Here's where I'm up to so far with the second Altered Steed.  I posed the rider in the middle of a turn, but the horse's head wasn't; to fix that I cut a wedge out of the neck and turned it upside-down, turning it a bit before fixing it in place.  More greenstuff will come shortly.

And that's that.  If I don't finish him soon then I'll more than likely start yet another project... oh well!  Bye bye for now.

Sunday 3 July 2016

Rambling thoughts concerning the Imperium's mental state


'...Every creature under the astronomican needs sleep, even Space Marines, tell me no different!  With sleep's denial, mortal or paramortal, comes wandering thoughts and waking dreams-- hallucinations they are called, black visions of the basest and most primal of deep-seated fear, of raw uncertainty.  But Astartes fear nothing-- my lords, don't tell me this!  As you wish, no, not physical things as WE fear, no-- darkness, heresy's taint, superficial things-- and yes!  We even fear the very angels-- but for what?  For betrayal, for their unreadable action, for their apathetic, emotionless reason and logic...
Know this, still they fear!  And what does an Astartes fear?  What?  I shall tell you.  Betrayal.  The unknown.  To fall without thought into madness.  To be left behind.  To be unremembered.  Do you understand?

'This, my lords, is my point; that these "Sagodjur Fjorlag" are no more than a vision; these "Space Marines" seen and reported numerous times by guardsman and Astartes alike, they are hallucinations, fabricated by decaying and dreamless minds kept awake.  All fear what might become of the Space marines, and that fear is given bodies in our minds in the form of visions.  Give them no thought, no heed should you see them!  Things fouler than traitors can take advantage of your minds in such a state. What you all saw to-day was nothing, it was nothing!  Forget you even thought you saw them.'

Commander Phaleg IX to Inquisitoral interrogators post-combat, in an attempt to explain the questionable nature of their recently uncalled-for allies.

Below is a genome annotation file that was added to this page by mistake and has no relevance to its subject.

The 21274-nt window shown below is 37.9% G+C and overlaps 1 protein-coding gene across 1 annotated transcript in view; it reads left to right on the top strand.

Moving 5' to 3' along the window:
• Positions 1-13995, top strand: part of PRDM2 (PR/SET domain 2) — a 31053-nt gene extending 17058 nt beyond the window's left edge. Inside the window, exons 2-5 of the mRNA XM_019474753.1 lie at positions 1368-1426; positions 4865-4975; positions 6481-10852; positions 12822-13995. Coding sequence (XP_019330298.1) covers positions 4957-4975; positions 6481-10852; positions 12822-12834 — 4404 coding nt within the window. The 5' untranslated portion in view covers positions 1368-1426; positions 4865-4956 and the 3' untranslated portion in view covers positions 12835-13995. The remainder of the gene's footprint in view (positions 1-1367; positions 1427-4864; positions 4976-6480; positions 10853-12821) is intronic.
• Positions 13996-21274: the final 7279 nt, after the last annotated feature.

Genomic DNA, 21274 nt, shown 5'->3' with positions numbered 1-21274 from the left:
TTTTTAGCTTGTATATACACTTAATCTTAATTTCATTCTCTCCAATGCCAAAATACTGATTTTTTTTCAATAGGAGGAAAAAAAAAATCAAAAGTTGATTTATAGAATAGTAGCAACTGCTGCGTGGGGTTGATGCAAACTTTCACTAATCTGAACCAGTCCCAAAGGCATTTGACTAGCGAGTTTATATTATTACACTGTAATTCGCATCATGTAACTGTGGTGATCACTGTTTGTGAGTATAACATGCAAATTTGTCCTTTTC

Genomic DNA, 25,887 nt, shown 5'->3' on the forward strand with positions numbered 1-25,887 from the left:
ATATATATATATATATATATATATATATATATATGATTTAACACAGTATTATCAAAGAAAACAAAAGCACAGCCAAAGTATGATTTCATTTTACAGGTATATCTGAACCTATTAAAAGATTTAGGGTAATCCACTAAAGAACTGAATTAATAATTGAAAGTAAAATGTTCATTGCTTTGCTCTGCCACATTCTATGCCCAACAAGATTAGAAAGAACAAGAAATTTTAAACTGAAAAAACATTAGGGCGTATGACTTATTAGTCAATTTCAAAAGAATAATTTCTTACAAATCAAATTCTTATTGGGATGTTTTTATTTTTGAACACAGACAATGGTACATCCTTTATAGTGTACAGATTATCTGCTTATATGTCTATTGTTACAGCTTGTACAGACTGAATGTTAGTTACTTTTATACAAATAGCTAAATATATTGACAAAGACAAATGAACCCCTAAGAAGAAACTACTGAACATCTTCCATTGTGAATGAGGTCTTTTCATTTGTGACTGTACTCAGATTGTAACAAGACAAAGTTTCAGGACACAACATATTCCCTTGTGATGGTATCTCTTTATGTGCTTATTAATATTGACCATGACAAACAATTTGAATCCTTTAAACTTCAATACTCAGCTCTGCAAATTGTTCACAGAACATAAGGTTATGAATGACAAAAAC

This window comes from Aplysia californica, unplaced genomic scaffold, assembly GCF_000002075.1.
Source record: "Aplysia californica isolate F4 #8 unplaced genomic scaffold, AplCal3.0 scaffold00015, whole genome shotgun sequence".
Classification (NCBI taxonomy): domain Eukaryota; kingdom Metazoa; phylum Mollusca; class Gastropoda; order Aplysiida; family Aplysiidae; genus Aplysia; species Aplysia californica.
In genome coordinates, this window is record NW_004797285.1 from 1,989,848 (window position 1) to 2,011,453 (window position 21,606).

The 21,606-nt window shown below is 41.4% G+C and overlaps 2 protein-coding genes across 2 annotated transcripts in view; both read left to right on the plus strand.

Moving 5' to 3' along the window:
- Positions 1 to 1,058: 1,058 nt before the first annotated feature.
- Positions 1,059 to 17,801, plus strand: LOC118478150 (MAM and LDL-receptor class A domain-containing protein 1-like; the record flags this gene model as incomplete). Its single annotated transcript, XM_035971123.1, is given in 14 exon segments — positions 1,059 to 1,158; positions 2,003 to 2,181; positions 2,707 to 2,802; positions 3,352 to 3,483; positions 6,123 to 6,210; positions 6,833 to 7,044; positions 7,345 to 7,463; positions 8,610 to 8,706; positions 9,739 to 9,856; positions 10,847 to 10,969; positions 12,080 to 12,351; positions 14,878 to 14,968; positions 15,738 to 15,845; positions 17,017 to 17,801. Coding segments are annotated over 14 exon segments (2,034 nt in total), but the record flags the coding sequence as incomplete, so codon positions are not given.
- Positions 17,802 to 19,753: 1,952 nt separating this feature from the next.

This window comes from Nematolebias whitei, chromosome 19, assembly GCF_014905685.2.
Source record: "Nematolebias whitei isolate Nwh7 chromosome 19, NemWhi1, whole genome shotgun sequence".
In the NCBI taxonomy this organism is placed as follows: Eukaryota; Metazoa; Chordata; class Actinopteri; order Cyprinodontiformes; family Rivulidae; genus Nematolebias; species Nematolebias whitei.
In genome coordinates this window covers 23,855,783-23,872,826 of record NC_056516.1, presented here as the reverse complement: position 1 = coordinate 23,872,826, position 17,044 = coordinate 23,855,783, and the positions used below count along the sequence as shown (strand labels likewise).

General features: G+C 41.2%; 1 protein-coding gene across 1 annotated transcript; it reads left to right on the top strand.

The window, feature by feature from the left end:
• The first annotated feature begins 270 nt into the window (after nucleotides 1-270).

It all started with an amusing thought to tie in my Space Marine chapter with a favorite video game franchise...  Having written the quote, I can't help but think... 
You might not think it, but I am very interested in subconsciousness and the dream state; I think this is why I like Konami's classic Silent Hill so much, along with titles such as Psychobreak.  Symbolism and the representation of the undepicted is very important to me, and the unseen fear cuts deeper than cheap screamers ever could.
While sitting with a skitarii's shoulders drying between my fingers I had a far-fetched and strange thought; how much of the grim drak future is really, truly physical?  I have almost no proof of this and there's no reason for me to pursue this theory, but it's a thought all the same.  Who knows what thoughts humanity had during the age of discovery, when sublight travel was all they had?

Here's what I am putting forth: that there are no daemons, no xenos, no space marines.  Only the existence of humanity and its decaying mind.  Let me see if this rambling mind can't elaborate at least a bit for you... without turning it into Dark Souls...


Firstly, let's discuss the presence of xenos, as that's the easiest to explain away.  Please remember that this is only food for thought; in no way am I pursuing this as possible canon.  Of the thousands of kinds of alien encountered in the grim dark future-- note I don't refer to the 41st millennium exclusively-- the most widely-known and feared factions are those that GW have produced kits for.  Why are these xenos all so common, and all depicted so similarly?  Thoughts spread throughout the Imperium; when one person tells another, that's twice as many who think as before, but descriptions will vary.
What relevance does this have?  Let me now remind you of anxiety-based hallucinations, more often than not encountered in small children between the ages of 2 and 10 but sometimes reported amongst adults, though this is rare.  The infantile mind has not properly developed and everything is so much more vividly imagined.  D'you have some childhood memory of a beach or perhaps your first trip to a really big shop?  While the memory remains intense and exciting, the magic of the actual location is lost as one grows older, because-- simply put, the mind has grown up and has learnt to put away such free emotion.